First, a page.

Thursday, February 27, 2014

Do You Have a Good Story?

What's your life story? Is it a tidy, neatly-packaged one? Has it been characterized by everyday ups and downs, everyday sins and redemptions--a little too much pride here, a little too much anger there?

Was it somewhat or wholly tragic? Was it downright ugly and shameful?

I don't like my growing-up story, but things could have been worse. They could have been tragic, instead of just sad. Compared to vulnerable girls in third-world countries and what they have to endure, I had a blessed life.

But I've always felt less than, when I compare myself to people with a good story. Jesus and His grace help me fight this feeling, but it never entirely goes away, except during times of deep, at-His-feet worship.

A good story is when Mom and Dad love each other and stay together, and there are no shameful secrets in the nuclear family.

A better story is when Mom and Dad love each other, are Christian and stay together, have no shameful secrets, and raise up a crop of good Christian kids.

The best story is when Mom and Dad love each other, are Christian and stay together, raise up a crop of good Christian kids, and altogether, the family makes an impact on the world for Jesus.

The bestest story ever is when a legacy is built that honors God and passes godliness to many generations, through intentional God-clinging practices.

Many of the people at my church have a good story; it's your typical middle-class church of 150-170 people, with one very rich couple in attendance. While I like most everyone, I often feel like I can only relate to about 3 families. These three families? We understand each other. We don't waddle in sorrow or keep our heads down. We don't count our curses, but our blessings. We aren't marked with a scarlet letter, so no one knows our stories. In fact, we only stumbled upon each other's story by chance, not design.

People with good stories don't know what to think about sorry-storied people. Should they pity us? Should they stay away from us? Should they act nonchalant, as though nothing shocks them? My impression is they don't know what to think or feel. They've never been through such territory, and it's easy to assume their own intelligence and level-headedness kept them straight. A default reaction might be to place blame somewhere as quickly as possible, or to look down upon the story and it characters.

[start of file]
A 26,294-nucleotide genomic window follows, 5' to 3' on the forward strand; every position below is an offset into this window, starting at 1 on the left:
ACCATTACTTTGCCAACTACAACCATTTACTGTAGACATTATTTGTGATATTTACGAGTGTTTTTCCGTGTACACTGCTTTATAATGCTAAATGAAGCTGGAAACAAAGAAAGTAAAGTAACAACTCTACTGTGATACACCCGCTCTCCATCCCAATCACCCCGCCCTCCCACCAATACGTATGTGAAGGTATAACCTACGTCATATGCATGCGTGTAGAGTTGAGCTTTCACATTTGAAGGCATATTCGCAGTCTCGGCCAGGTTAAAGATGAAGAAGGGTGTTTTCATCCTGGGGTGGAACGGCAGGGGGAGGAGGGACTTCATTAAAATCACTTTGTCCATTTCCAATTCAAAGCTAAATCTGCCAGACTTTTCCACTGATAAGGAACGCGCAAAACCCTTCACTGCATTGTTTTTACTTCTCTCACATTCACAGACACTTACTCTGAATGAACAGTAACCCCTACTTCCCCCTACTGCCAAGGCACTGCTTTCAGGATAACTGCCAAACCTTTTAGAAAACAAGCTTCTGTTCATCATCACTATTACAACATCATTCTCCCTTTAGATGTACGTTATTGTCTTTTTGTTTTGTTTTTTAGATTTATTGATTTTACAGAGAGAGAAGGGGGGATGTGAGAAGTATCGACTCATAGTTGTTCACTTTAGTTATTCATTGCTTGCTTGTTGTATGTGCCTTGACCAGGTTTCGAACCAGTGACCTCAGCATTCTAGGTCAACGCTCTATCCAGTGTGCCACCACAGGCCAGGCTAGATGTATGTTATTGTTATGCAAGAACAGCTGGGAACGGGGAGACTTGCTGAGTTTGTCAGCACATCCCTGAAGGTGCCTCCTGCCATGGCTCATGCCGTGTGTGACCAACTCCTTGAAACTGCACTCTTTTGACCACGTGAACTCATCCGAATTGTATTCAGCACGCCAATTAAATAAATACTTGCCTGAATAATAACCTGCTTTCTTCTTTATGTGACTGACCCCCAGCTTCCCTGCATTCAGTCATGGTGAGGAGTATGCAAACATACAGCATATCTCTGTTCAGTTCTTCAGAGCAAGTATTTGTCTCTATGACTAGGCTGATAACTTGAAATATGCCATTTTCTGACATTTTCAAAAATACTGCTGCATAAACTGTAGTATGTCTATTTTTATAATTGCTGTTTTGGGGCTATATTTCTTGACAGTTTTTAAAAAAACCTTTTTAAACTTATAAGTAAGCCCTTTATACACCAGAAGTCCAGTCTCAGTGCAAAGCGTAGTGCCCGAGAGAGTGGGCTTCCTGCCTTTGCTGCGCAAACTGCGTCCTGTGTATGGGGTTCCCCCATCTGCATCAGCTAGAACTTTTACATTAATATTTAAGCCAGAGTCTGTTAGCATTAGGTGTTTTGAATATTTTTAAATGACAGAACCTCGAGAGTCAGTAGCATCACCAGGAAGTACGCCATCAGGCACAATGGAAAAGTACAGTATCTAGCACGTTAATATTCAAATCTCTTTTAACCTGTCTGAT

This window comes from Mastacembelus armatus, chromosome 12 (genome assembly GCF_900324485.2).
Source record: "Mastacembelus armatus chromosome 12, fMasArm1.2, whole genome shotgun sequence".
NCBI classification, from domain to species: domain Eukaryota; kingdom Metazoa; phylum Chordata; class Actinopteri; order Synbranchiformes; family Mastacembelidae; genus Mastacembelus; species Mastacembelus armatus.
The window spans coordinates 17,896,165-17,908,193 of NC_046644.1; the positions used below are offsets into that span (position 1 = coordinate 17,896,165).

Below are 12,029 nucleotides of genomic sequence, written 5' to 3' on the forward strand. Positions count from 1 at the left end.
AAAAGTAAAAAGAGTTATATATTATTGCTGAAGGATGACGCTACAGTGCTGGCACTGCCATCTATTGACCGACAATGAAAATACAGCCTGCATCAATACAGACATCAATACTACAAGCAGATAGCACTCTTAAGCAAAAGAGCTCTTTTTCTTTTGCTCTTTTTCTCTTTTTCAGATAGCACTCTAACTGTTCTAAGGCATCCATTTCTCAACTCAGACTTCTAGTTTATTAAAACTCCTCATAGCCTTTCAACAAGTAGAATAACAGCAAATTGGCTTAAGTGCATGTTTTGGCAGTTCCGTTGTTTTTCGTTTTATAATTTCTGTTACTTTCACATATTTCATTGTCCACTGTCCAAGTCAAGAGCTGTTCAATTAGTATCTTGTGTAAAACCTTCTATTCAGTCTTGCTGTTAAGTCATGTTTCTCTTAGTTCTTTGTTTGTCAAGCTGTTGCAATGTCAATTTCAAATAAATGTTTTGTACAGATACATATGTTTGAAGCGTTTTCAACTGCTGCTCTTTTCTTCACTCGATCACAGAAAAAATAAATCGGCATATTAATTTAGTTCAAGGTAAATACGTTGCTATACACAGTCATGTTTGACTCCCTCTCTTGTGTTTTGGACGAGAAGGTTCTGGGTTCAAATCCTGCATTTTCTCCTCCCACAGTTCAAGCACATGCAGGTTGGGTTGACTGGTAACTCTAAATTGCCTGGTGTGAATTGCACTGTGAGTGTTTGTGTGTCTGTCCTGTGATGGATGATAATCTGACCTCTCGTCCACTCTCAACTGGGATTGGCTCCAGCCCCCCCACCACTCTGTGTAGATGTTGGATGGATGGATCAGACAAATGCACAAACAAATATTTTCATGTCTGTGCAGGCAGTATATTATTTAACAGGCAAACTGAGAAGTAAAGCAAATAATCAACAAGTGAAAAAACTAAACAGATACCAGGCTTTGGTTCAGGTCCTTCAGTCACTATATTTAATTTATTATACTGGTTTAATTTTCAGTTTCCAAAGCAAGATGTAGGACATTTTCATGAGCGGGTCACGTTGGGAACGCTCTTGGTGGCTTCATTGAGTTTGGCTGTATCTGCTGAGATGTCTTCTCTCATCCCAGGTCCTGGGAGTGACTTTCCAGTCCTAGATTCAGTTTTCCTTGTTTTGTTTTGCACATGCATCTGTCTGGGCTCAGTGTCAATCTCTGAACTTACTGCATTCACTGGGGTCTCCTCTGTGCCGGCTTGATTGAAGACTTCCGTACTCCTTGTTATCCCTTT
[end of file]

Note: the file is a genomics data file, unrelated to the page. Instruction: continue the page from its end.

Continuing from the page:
Some people struggle with pride over their good story, and others struggle with shame over their sad one.

When the shame of an ugly story grips me, do you know what the Lord speaks into my soul?

You are my daughter and I love you. Cling to Me and I'll write a beautiful ending.

Jeremiah 32:27 I am the LORD, the God of all mankind. Is anything too hard for me?

Whatever your story, cling to Him. Let Him work through you to write the best ending imaginable.

Because every story needs editing...and the Editor never gives up on us.

If you're like me and you really want the legacy story?

Cling. Cling. Cling.

Notice I didn't say obey? Or serve? Or go to a third-world country and adopt 20 orphans (though that would be grand)?

No. Just cling to the Lord. Don't let go. Let him mold and shape and write.  Live this Psalm:

Psalm 96:2 Sing to the Lord, praise his name;
proclaim his salvation day after day.


Tesha Papik said...

I have to say I've had a sad story. My childhood was very very sad. There have been moments that I have felt shame over it but all in all I felt really thankful because I know it is caused me to seek the Lord with all of my heart soul mind and strength. Also the hard things of my childhood have caused me to be tenderhearted toward hurting people. I can imagine I could End up like many of them had the Lord not saved me. I see so many people blame the way they are today on the childhood and it really hurts me. It hurts me because I know that Jesus can heal them and turn with the devil meant for bad too good if they would only let him into that place. I say share your story of pain and let others know that no matter what God is faithful and able to turn it for good! I know that I have the family I have today because of the past I had that he is restored the years the locus have eaten. Great post my friend.